One of the hallmarks of the way Seattle and New England have scouted is the clear guidelines between the coaching and scouting methodologies and ideals. It should feel like enterprise-wide software, not a mish mash of systems that suit different areas of the business. “I think we need to spend a lot of time together talking about the specifics about system and the specifics about the football players that we are looking for” says Dimitroff. Falcons owner Arthur Blank also added that “ten of the clubs work this way, including eight that have hired new head coaches since 2010, so it is a current trend. More importantly, this is about maximizing the capabilities of Thomas and Scott while adding Dan’s unique [perspective].”
That is to say that everyone’s job is to identify players that play The Patriot Way, The Seahawk Way…The Falcon Way.
Since Mike Smith’s departure the Atlanta job has been seen as one of the most ripe. Enough key pieces are in place – franchise quarterback, elite receivers and an up-and-coming stud in the defensive secondary – that the turnaround time could be shorter than Oakland, for instance.
@RealMattlanta Dan Quinn goes from the Legion of boom to the Legion of whom.
— Badmoon (@Badmoon04) February 3, 2015
After leading the league’s best defense for two straight seasons, Quinn now takes the helm of one of its worst and is tasked with re-building from close enough to scratch. You are mistaken if you think that Quinn will merely come in and look to replicate exactly what Seattle had, it just doesn’t work that way and the coach looks to have his head screwed on well enough to know that the strategy and culture he creates in Atlanta will largely depend on the personnel. This is a view shared by Seattle DE Michael Bennett who told MMQB.com “he’s not married to a scheme; he wants you to grow, he changes with the players.”
A clear-as-day example of this is the Legion of Boom, Seattle’s secondary group that was drafted prior to Quinn’s arrival and was taken to the elite level once Quinn re-joined the Seahawks. The group is based on big, hard-hitting defenders; an undervalued commodity at the time to the point where Kam Chancellor was considered ‘oversized’. In a copycat league like the NFL, the success of the ‘LOB’ has driven up the free agent price and draft value for the fast, big hitting type of player, so Atlanta may choose to innovate rather than replicate. As you can see, their DB group is about as far from the Legion of Boom as it gets in terms of raw measurables, and on-field success.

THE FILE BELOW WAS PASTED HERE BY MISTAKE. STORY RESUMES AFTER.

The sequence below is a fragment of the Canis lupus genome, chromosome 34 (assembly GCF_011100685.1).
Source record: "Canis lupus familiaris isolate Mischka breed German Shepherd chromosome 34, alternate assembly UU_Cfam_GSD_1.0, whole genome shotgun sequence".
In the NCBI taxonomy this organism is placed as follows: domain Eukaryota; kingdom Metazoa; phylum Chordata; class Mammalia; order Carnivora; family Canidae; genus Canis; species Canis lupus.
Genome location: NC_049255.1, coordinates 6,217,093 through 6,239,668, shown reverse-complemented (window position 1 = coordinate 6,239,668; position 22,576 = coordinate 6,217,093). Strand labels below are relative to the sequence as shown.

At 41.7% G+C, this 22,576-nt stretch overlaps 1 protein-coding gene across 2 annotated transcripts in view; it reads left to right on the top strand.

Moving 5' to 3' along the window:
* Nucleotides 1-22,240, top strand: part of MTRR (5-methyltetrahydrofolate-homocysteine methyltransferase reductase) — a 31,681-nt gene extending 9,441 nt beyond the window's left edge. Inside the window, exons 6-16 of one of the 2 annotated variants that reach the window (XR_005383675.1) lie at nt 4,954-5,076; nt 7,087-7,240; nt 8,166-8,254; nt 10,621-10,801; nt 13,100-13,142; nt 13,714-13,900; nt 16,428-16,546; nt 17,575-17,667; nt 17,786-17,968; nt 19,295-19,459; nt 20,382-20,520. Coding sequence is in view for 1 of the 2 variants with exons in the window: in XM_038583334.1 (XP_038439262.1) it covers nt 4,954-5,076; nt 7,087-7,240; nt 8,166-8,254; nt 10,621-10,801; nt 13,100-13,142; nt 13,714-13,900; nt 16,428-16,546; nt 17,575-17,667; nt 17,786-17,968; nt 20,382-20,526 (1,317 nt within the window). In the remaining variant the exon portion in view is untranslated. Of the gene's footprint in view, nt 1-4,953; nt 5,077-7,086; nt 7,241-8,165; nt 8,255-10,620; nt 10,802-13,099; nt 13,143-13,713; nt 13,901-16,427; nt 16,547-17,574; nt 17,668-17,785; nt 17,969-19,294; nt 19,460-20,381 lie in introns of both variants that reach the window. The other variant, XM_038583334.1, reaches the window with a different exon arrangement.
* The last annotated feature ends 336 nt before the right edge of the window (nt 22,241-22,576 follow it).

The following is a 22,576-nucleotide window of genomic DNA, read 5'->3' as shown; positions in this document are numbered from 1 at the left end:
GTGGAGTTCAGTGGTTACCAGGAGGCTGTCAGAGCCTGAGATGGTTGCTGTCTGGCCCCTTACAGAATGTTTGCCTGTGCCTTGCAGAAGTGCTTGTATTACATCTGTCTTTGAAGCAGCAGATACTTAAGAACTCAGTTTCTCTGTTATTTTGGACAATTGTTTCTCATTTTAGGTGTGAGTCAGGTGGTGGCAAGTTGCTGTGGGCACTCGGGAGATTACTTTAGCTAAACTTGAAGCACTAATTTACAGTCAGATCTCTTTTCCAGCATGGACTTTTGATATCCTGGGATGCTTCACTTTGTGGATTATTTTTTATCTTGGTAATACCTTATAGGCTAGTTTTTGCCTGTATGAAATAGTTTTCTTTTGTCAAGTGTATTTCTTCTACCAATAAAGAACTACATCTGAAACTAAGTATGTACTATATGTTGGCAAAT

|Seattle DBs||H||W||Atlanta DBs||H||W|
|Kam Chancellor||6’3″||232||Robert McClain||5’9″||195|
|Richard Sherman||6’3″||195||Josh Wilson||5’9″||188|
|Earl Thomas||5’10”||202||Javier Arenas||5’9″||197|
|Byron Maxwell||6’1″||207||Desmond Trufant||6’0″||190|
|Tharold Simon||6’3″||202||Kemal Ishmael||6’0″||206|
|Jeremy Lane||6’0″||190||Dwight Lowery||5’11”||212|
The biggest indicator as to how the Falcons are planning to re-build after just ten wins in the last two seasons, will come when Free Agency opens on March 10, a month from today. Further, I cannot wait until the NFL Draft to see what the Falcons do.
The NFC South is the worst division in football, though it was not so long ago that the title well and truly belonged to the NFC West, a division which has now been represented in three straight Super Bowls.
The division is seemingly in a defensive arms race with Lovie Smith, Ron Rivera and Rob Ryan already in place in key defensive roles, culminating in Quinn’s hiring in Atlanta. In this scenario the carpet doesn’t necessarily match the drapes, despite the defensive genius on offer in the South, division champion Carolina was the only top 10 defense last season with Tampa Bay 25th, New Orleans 31st and Atlanta 32nd. Plenty of work to do for everyone.
Bottom line for Atlanta is that the division stinks, a luxury that our other subjects (coming soon!) like Buffalo and Chicago do not have. The Falcons have an opportunity to build a solid roster and potentially give their young core additional playoff experience without having the huge expectations that came with being the NFC’s number 1 seed like in 2012.
Arthur Blank and the Falcons are committed to building a winner. They are clearly an attractive proposition as the league’s number one coaching prospect (Quinn) held off on other opportunities to take this one. Better yet, Coach Quinn enters with a young yet experienced core, a high pick Left Tackle already in the mix and what are relatively minor problems in the modern game — running back, tight end, defensive line.
For me, this is an attractive proposition. A highly regarded coach who has seen the full cycle of the NFL’s highs and lows and a guy who comes from one of the more emphatic coaching trees in recent memory. Add to that solid, fair ownership and a headspinning front office that has shown repeatedly that it can turn the personnel group around in a short timeframe.
What do you think about Dan Quinn’s fit with the Atlanta Falcons? Tweet us and include the hashtag #TFEquinn to let us know your thoughts.